The defendant argued that the plaintiff directly benefited under the cardholder agreement because the cardholder asked her to make purchases with the card.  According to the defendant, the plaintiff received the same type of contractual benefit as the cardholder did. 

 

However, the Seventh Circuit disagreed, reasoning that any benefit the plaintiff received was limited to following her mother's instructions to pick up the smoothies that her mother had ordered.  In the Seventh Circuit's view, this limited direction derived from the mother-daughter relationship, not from a relationship between the plaintiff and the defendant.

 

The defendant also argued that the TCPA does not apply to autodialed calls that are made with the called party's prior express consent.  Because under the terms of the cardholder agreement, the authorized user provided her prior express consent by contract, the defendant argued that whether the plaintiff consented to the calls depended on the terms on the cardholder agreement, and thus, she was asserting rights under the contract.

 

The Seventh Circuit rejected this argument.  According to the Seventh Circuit, the cardholder consented to phone calls from the defendant as a party to the cardholder agreement.  The defendant's affirmative defense depended on whether the cardholder's consent under the cardholder agreement can be imputed to plaintiff.  This does not, as the Seventh Circuit explained, transform the plaintiff's TCPA claim into one that relied on the cardholder agreement.

 

Moreover, the Seventh Circuit explained that the consent is an affirmative under the TCPA that the defendant must establish.  Because consent was not part of the plaintiff's case, the plaintiff did not have to prove that she did not consent to the calls in order to succeed on her TCPA claim.

 

Accordingly, the Seventh Circuit reversed the judgment of the trial court and remanded for further proceedings.  

 

 

 

 

Ralph T. Wutscher
Maurice Wutscher LLP
The Loop Center Building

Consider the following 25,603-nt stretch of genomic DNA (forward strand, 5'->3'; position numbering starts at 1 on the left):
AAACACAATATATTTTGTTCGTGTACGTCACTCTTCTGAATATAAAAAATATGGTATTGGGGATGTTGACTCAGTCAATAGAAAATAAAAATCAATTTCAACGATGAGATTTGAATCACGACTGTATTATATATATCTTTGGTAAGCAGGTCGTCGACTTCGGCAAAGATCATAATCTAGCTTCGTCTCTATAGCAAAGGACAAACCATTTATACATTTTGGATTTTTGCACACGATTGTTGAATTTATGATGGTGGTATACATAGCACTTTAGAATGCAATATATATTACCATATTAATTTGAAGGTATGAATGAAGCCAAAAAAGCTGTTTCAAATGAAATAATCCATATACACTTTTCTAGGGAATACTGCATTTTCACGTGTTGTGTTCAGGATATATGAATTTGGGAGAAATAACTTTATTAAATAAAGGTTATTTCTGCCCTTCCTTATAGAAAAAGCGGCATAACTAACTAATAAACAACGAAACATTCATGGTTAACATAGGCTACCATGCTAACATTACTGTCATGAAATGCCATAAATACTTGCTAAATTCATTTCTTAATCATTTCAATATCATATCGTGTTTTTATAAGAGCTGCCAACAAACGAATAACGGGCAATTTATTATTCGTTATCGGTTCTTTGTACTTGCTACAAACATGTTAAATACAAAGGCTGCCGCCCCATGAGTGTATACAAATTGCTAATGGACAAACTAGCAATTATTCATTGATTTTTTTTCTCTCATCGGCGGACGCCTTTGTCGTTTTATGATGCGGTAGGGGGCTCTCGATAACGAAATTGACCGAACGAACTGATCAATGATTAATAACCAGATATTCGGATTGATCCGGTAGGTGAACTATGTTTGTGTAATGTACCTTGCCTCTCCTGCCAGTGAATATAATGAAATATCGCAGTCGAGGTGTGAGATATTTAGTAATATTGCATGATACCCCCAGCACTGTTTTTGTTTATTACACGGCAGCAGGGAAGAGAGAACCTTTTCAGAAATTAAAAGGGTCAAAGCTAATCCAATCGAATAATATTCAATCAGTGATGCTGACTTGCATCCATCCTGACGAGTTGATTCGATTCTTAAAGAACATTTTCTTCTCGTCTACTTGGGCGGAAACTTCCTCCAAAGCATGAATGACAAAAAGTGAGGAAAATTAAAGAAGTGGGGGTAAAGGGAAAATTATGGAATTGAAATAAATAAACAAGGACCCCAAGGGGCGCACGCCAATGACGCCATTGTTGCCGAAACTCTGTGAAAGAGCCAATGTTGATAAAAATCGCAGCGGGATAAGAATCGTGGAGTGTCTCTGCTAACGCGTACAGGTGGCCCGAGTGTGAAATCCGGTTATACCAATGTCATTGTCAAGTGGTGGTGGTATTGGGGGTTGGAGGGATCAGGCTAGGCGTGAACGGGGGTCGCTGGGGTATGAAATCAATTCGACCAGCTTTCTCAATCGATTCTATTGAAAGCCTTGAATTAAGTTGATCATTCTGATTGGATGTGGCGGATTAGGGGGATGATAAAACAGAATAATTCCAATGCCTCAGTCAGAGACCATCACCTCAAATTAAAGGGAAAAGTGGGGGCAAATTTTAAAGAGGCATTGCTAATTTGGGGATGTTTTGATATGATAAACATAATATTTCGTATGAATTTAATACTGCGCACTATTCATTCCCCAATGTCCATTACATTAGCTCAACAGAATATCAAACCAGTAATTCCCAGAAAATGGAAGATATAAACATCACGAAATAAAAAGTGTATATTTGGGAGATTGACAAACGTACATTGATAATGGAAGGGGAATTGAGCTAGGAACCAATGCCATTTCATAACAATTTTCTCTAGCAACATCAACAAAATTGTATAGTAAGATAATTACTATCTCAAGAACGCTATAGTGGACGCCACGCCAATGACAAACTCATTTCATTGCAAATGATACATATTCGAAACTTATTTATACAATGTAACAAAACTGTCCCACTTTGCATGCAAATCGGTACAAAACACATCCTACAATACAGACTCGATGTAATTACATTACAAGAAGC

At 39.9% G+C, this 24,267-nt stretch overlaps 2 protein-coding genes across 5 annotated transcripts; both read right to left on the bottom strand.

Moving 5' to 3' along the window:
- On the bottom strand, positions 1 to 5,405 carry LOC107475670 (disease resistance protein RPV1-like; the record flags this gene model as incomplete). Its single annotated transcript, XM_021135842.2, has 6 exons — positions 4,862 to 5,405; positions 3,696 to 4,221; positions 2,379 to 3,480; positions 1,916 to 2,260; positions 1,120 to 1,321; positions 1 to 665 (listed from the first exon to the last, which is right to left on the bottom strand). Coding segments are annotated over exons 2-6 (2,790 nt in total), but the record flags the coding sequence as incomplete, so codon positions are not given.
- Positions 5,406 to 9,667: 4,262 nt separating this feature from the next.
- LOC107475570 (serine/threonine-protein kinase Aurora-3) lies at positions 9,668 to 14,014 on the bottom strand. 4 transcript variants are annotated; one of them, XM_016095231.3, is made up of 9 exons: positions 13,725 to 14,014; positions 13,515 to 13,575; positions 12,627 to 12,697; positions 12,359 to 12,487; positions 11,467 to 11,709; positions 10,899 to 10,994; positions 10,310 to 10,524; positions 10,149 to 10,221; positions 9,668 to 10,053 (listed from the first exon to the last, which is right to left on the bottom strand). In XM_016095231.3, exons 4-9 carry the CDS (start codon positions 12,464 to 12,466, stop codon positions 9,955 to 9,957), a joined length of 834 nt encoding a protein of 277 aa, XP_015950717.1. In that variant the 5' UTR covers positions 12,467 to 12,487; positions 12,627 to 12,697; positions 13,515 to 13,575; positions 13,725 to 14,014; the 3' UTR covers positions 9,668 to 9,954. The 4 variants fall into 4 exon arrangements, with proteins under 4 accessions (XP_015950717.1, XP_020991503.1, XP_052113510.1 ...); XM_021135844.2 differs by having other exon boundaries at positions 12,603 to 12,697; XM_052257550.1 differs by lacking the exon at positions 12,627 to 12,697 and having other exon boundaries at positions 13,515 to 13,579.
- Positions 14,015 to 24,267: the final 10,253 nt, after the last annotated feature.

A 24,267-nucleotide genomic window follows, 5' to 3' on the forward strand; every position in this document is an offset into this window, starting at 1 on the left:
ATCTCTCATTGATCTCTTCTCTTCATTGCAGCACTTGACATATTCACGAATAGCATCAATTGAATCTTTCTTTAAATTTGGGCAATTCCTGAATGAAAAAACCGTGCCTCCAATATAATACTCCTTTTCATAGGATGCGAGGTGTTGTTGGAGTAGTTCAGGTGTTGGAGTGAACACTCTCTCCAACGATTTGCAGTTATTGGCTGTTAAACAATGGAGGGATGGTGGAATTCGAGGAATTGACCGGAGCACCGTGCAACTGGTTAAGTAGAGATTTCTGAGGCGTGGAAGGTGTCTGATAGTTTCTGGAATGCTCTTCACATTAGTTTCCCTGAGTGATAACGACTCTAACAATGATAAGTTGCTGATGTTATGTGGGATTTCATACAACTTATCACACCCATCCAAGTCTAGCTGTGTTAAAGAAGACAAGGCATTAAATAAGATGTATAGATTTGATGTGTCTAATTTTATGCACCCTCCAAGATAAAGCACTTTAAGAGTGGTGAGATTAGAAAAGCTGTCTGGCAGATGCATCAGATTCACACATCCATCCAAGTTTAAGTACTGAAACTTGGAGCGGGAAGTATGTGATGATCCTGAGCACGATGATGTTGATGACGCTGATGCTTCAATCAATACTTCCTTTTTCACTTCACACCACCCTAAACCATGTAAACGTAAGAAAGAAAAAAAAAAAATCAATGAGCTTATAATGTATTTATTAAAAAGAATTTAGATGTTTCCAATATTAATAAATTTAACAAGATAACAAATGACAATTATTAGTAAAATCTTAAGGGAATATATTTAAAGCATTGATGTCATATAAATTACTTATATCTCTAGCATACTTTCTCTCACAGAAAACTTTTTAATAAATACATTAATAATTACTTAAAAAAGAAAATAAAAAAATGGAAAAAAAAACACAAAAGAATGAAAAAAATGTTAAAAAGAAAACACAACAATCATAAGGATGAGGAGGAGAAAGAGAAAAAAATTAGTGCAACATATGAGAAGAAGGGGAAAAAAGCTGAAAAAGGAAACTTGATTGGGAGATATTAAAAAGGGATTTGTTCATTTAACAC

105 W. Madison Street, 18th Floor
Chicago, Illinois 60602
Direct:  (312) 551-9320
Fax: (312) 284-4751

Mobile:  (312) 493-0874
Email: rwutscher@MauriceWutscher.com

 

Admitted to practice law in Illinois

 

 

 

Alabama   |   California   |   Florida   |   Georgia  |   Illinois   |   Indiana   |   Massachusetts   |   New Jersey   |   New York   |   Ohio   |   Pennsylvania   |   Texas   |   Washington, DC   |   Wisconsin

 

 

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INVITATION: CCFL Chicago 2018 Annual Consumer Financial Services Conference

Please join us at the Annual Consumer Financial Services Conference organized by The Conference on Consumer Finance Law, and hosted at the Loyola University Chicago School of Law.

 

 

REGISTRATION:  http://www.ccflonline.org/conference

(or you can use the attached to register by mail)

 

WHEN:  May 31-June 1, 2018

WHERE:  Chicago, Illinois

CLE:  12.0 CLE Credits to Be Provided, including 1.0 hr of Ethics

PRICE:  $495 before April 14, 2018

DETAILS:  See attached

 

Please circulate this Invitation to any other people -- inside or outside your firm or company -- whom you think might be interested in attending.

 

 

The Conference will include presentations by 35+ of the best and brightest speakers and practitioners in the country on various topics.

 

We look forward to seeing you!

 

 

 

 

Ralph T. Wutscher
Maurice Wutscher LLP
The Loop Center Building
105 W. Madison Street, 18th Floor
Chicago, Illinois 60602
Direct:  (312) 551-9320
Fax: (312) 284-4751

Mobile:  (312) 493-0874
Email: rwutscher@MauriceWutscher.com

 

Admitted to practice law in Illinois

 

 

 

Alabama   |   California   |   Florida   |   Georgia  |   Illinois   |   Indiana   |   Massachusetts   |   New Jersey   |   New York   |   Ohio   |   Pennsylvania   |   Texas   |   Washington, DC   |   Wisconsin

 

 

NOTICE: We do not send unsolicited emails. If you received this email in error, or if you wish to be removed from our update distribution list, please simply reply to this email and state your intention. Thank you.


Our updates and webinar presentations are available on the internet, in searchable format, at:

 

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and